I present to you my up-to-the-minute list of all the weird things about Los Angeles.
- The never-changing weather, the constant sun, the vivid colors found in the flora of the trees, the nice-smelling air, the dependable light breeze at sunset, zero humidity. I depend on bad weather to stay inside and read and write all day. I need it for my art, man. How will I find the time or the strength to burrow under a mountain of blankets and read if the weather does not necessitate (and enable) my staying inside? Do I read outside now? Has one ever read outside? Will it hurt my eyes? What about zoning out on my phone and watching hours of unwrapping videos on YouTube? Are these unwrapping videos real or are they fake? Do these gift unwrapping families get sponsored by the toy companies before wrapping these gifts, so that when their sweet British children declare, “Oy! Happy Christmas, mum!” they are actually reacting to goods that were provided by Big Toy, Mum and Da laughing all the way to the bank? Can I watch these videos on my phone outside, too? Please advise on what “going outside” is like.
- How nice everyone is to you all the time, presumably because they think you might be famous or important. One can’t possibly have every actor/writer/director/producer/blogger/lifestyle expert/celebrity gossip columnist/Olsen sister/health guru/morning show host committed to memory, so it’s better to be safe than sorry. If I walk down the street with my sunglasses on, I can see people look up like, Are you somebody? And they don’t do it because I exude a particularly strong sense of célébrité, they do it because they’re just playing the odds and it’s more likely than not that the average person in public is actually a famous person. I guess it doesn’t help that I’ve taken to publicly shouting, “My uncle, Francis Ford Coppola, won’t be happy about this!” into my phone.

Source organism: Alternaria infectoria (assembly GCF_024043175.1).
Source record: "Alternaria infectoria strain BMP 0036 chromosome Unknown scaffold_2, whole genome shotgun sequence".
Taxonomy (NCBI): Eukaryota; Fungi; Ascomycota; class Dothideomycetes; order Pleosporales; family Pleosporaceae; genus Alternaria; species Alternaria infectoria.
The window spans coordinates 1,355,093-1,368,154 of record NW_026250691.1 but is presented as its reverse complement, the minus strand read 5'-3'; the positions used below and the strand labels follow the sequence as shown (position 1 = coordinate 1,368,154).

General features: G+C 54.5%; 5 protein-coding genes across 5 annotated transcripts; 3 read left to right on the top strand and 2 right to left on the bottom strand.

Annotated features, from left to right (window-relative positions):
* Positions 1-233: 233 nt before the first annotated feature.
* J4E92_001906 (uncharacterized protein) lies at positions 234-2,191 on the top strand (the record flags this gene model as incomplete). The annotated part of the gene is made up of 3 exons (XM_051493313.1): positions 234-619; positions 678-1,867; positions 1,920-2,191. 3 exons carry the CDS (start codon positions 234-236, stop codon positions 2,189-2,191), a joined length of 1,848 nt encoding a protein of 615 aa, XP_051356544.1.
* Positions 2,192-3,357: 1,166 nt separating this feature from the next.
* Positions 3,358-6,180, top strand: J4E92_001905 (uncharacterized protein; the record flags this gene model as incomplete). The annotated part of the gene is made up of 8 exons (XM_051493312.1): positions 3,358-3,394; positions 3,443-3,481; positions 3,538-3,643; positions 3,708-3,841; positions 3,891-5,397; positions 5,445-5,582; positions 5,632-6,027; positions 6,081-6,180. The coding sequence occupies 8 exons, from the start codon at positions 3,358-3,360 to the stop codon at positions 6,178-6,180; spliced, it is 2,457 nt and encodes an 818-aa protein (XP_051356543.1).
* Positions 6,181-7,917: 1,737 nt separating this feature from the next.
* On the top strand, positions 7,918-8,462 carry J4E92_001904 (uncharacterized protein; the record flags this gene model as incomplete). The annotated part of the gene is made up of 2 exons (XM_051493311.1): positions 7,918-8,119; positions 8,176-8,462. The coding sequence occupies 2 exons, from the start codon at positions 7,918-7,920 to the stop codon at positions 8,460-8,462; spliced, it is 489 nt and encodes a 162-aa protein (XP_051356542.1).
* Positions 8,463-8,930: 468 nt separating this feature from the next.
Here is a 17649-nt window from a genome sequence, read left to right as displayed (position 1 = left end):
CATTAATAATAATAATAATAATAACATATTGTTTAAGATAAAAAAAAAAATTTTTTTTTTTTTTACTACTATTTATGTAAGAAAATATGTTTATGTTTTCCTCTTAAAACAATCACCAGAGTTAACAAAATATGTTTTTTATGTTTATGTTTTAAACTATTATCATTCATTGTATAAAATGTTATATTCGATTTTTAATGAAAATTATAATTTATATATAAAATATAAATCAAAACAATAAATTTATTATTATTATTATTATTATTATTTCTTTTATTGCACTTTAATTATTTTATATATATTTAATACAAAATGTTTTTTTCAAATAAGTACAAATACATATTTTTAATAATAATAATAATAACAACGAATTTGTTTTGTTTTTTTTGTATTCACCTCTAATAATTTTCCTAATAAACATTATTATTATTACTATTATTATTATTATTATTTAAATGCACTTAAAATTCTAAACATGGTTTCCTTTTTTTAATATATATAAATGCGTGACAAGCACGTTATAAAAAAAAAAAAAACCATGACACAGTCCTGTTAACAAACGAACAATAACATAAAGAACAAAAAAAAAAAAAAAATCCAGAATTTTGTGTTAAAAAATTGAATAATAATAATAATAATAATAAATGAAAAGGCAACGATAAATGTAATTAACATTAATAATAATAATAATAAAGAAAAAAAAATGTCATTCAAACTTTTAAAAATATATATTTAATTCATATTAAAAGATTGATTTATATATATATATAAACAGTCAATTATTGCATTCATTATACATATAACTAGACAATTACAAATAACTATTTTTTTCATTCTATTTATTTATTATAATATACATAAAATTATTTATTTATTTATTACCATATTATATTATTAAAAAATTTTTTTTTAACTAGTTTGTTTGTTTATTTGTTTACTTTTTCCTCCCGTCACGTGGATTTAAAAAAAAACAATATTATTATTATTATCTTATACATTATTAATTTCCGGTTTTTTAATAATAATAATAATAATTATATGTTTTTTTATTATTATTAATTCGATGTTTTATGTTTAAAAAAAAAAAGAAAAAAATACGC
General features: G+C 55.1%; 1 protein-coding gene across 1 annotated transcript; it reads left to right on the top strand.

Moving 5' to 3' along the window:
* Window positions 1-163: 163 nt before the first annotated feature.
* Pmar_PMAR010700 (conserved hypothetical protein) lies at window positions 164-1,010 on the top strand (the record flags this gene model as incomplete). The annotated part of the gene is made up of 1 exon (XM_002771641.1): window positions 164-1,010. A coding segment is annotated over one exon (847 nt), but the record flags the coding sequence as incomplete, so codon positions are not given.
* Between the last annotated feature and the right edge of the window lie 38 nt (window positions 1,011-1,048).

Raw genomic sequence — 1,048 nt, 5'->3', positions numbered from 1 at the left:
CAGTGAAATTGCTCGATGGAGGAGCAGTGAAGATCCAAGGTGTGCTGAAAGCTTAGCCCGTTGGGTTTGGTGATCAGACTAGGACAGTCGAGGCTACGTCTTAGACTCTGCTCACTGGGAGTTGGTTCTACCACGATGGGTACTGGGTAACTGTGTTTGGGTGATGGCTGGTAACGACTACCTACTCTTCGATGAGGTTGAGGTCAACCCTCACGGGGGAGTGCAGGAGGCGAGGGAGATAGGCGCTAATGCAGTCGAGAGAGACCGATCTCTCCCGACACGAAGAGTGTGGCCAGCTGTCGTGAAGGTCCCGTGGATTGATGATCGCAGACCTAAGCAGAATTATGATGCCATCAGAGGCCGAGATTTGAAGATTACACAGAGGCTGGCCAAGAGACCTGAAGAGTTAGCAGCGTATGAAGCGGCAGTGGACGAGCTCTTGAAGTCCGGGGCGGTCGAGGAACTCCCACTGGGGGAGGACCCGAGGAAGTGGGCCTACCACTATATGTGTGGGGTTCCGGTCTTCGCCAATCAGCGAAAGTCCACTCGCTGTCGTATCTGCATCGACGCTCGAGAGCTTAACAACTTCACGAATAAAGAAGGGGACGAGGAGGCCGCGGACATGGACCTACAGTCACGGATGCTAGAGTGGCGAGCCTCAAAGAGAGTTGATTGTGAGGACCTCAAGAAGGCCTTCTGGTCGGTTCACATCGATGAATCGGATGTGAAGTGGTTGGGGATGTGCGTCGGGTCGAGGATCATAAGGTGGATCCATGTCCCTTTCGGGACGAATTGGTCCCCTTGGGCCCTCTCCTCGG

- Anyone who orders anything at a counter takes 7-12 minutes to place said order. Sandwiches, coffee, drinks, you name it: People here have nothing but time to ask questions about their purchase. I went to my local grocery store last week (like the Dude, my Ralphs card is also my only form of identification) and there were two young women in front of me at the deli. Their shopping cart was filled to the brim with items you only buy if you just moved, e.g., condiments, cleaning supplies, toiletries. All the stuff you throw away at your last place and just re-buy at the new one. Having just moved myself, I felt sympathy for them, knowing that moving can be tough and having to re-buy all the stuff you had just a few days ago can be annoying. I even went so far as to think, “Yeah, I bet we have a lot in common. Solidarity!” And then it took them literally 15 minutes to purchase a pound and a half of cold cuts and that’s when they became my sworn enemies. They began by asking the deli worker how much meat they would need to make four sandwiches. The deli worker gave a response. The women hummed and hawed over this response, then switched the question up to how much meat is needed for a week’s worth of sandwiches. They deliberated again over the expert recommendation that came from the deli worker. Questions of this nature went on for some time. IF turkey BUT ham THEN what? Then what??? And how! Why ham! Why turkey! They eventually decided that they wanted 24 slices of turkey, 12 slices in one bag and 12 slices in another. They then asked for a sample of every cheese–“just a little slice, to try!” How are you about to buy a cart’s worth of condiments but not know how sandwiches are made? At some point during the cheese tasting, the deli worker turned to me and asked what I wanted and then said, “Do you want to pick that up later? I’m helping them right now.” I begrudgingly agreed and turned in a huff, whispering to no one that Uncle Francis is going to hear about this.